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Unintended Consequences of a Medicaid Prescription Copayment Policy

Lieberman, Daniel A. MD*; Polinski, Jennifer M. ScD, MPH; Choudhry, Niteesh K. MD, PhD; Avorn, Jerry MD; Fischer, Michael A. MD, MS

Medical Care:
doi: 10.1097/MLR.0000000000000119
Brief Reports
Abstract

Background and Objectives: Medication copayments can influence patient choices. We evaluated 2 copayment policies implemented by Massachusetts Medicaid incentivizing the use of selected generic medications.

Research Design and Measures: In 2009, Massachusetts Medicaid copayments were $1 for generics and $3 for brands. On February 1, 2009, copayments for generic antihypertensives, antihyperlipidemics, and hypoglycemics (target medications) remained at $1, whereas copayments for all nontarget generics increased to $2 (policy #1) and $3 on July 1, 2010 (policy #2). Using state-level, aggregate prescription data, we developed interrupted time-series models with controls to evaluate the impact of these policies on use of target generics, target brands, and nontarget essential medications (defined as medications required for ongoing treatment of serious medical conditions).

Results: After policy #1, target generic use increased by 0.93% (P<0.001) with a subsequent quarterly slope decrease of −0.16% (P<0.01); policy #2 led to a slope increase of 0.20% (P<0.01) for target generics; increase in target generics attributable to policy changes was 28,000 prescriptions per year. Neither policy affected target brand use. For nontarget essential generics, there was a −0.27% (P<0.001) quarterly slope decrease after policy #1 and a 0.32% (P<0.01) slope increase after policy #2 with total decrease attributable to policy changes of 127,300 prescriptions per year. For nontarget essential brands, there was a level increase of 0.91% (P<0.001) after policy #1 with increased use attributable to policy changes of 98,300 prescriptions per year.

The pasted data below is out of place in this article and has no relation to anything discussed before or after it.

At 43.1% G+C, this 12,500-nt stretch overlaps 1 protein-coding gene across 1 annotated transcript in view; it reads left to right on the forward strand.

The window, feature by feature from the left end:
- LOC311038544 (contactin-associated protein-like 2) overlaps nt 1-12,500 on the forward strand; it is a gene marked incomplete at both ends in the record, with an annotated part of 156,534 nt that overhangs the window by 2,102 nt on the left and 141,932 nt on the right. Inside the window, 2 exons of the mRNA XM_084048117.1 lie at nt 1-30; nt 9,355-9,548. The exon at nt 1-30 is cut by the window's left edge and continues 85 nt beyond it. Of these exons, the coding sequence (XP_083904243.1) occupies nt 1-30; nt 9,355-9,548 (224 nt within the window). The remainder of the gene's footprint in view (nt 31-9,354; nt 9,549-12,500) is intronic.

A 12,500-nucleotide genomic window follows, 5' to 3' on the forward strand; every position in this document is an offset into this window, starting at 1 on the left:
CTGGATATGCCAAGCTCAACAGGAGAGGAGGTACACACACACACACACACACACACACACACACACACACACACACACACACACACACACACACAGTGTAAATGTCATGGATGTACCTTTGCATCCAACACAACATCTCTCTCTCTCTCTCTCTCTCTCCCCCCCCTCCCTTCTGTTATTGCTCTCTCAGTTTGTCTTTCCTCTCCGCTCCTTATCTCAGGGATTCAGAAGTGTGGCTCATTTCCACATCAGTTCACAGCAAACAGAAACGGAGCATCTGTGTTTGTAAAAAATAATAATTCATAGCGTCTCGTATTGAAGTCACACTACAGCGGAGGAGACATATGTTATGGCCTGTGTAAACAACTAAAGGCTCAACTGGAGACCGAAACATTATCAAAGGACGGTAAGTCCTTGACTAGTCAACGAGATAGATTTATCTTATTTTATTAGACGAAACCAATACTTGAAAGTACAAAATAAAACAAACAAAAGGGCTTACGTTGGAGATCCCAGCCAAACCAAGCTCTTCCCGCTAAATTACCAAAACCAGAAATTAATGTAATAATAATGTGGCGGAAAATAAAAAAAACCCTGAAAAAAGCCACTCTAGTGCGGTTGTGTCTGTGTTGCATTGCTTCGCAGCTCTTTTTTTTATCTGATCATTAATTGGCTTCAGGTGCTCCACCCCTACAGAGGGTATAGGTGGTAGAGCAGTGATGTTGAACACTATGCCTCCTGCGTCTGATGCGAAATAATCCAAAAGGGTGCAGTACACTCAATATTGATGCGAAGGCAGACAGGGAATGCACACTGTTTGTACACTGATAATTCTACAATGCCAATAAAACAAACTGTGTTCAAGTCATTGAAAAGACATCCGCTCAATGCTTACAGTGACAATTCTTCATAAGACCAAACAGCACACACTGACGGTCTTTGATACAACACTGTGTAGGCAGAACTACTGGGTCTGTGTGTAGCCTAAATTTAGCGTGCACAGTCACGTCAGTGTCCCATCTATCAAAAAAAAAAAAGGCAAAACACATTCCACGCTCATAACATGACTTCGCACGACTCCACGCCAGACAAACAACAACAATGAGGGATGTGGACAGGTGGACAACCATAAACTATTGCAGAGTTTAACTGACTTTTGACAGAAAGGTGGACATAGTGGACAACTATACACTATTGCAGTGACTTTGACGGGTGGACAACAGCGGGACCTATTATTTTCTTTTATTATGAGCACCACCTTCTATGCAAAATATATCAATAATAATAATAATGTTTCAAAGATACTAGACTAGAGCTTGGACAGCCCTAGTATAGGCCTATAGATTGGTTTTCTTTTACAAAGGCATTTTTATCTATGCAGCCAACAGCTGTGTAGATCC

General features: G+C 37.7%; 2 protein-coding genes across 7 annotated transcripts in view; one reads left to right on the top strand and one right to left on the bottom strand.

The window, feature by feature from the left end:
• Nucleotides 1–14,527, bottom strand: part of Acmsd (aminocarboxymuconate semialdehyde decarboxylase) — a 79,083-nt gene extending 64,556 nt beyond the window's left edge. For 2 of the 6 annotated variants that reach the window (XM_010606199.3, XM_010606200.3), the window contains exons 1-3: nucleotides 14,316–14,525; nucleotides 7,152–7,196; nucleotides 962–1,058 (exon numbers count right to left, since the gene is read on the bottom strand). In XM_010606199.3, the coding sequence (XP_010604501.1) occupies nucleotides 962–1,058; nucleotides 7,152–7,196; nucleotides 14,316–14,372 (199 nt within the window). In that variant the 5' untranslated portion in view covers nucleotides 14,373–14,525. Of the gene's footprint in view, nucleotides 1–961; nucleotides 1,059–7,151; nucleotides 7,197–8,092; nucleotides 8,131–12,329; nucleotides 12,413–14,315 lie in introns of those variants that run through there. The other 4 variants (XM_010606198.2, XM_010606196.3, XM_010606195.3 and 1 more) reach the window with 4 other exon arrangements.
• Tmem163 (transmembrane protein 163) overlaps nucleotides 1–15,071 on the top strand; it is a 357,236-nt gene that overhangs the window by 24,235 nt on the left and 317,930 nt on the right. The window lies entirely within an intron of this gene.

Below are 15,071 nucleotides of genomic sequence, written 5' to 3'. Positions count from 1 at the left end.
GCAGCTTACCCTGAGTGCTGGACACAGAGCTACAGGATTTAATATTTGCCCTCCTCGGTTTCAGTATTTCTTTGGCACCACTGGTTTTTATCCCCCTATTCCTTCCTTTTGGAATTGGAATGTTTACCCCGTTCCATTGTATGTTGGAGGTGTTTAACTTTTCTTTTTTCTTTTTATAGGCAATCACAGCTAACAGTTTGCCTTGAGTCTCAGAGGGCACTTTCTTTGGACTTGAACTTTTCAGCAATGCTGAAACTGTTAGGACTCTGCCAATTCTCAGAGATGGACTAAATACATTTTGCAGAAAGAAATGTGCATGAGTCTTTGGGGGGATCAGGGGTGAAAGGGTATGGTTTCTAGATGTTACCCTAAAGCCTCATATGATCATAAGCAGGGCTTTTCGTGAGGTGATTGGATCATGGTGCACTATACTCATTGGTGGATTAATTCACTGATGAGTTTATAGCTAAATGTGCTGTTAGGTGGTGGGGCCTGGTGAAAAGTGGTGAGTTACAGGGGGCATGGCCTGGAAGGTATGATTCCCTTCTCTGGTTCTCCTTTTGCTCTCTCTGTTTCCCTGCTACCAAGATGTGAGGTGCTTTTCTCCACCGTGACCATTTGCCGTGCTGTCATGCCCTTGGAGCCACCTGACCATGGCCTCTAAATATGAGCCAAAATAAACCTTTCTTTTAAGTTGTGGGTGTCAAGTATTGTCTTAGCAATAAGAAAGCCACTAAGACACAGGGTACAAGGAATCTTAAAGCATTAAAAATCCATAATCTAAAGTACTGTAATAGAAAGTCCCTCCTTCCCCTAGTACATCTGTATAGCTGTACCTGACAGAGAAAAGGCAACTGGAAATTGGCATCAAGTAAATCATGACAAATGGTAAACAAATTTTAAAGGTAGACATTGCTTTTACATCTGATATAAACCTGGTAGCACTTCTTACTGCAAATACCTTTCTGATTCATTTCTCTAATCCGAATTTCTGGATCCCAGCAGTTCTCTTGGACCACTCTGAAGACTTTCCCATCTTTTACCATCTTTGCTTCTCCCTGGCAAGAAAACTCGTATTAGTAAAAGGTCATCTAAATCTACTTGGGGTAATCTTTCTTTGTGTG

Conclusions: Two copayment policies designed to encourage use of selected generic medications modestly increased their use; however, there was a shift in other essential medications from generics to brands, which could increase Medicaid costs. When adjusting copayments, careful consideration must be given to unintended consequences of specific policy structures.

Author Information

*Division of Emergency Medicine, Harborview Medical Center, University of Washington, Seattle, WA

Division of Pharmacoepidemiology and Pharmacoeconomics, Brigham and Women’s Hospital and Harvard Medical School, Boston, MA

Supplemental Digital Content is available for this article. Direct URL citations appear in the printed text and are provided in the HTML and PDF versions of this article on the journal's Website, www.lww-medicalcare.com.

Supported by AHRQ Grant R01-HS020047 and the Harvard Medical School Scholars in Medicine office.

J.M.P., N.K.C., J.A. and M.A.F. receive research support from CVS-Caremark for studies related to medication adherence. N.K.C. is a consultant to Mercer Health and has unrestricted grants payable to his institution from the Commonwealth Fund, the Robert Wood Johnson Foundation, and Aetna to study the impact of pharmacy benefit design on drug utilization. M.A.F. serves on the CVS Digital Health Advisory Board. The other author has no conflict of interest to declare.

Reprints: Michael A. Fischer MD, MS, Division of Pharmacoepidemiology and Pharmacoeconomics, Brigham and Women s Hospital and Harvard Medical School, 1620 Tremont Street, Suite 3030, Boston, MA 02120. E-mail: mfischer@partners.org.

© 2014 by Lippincott Williams & Wilkins.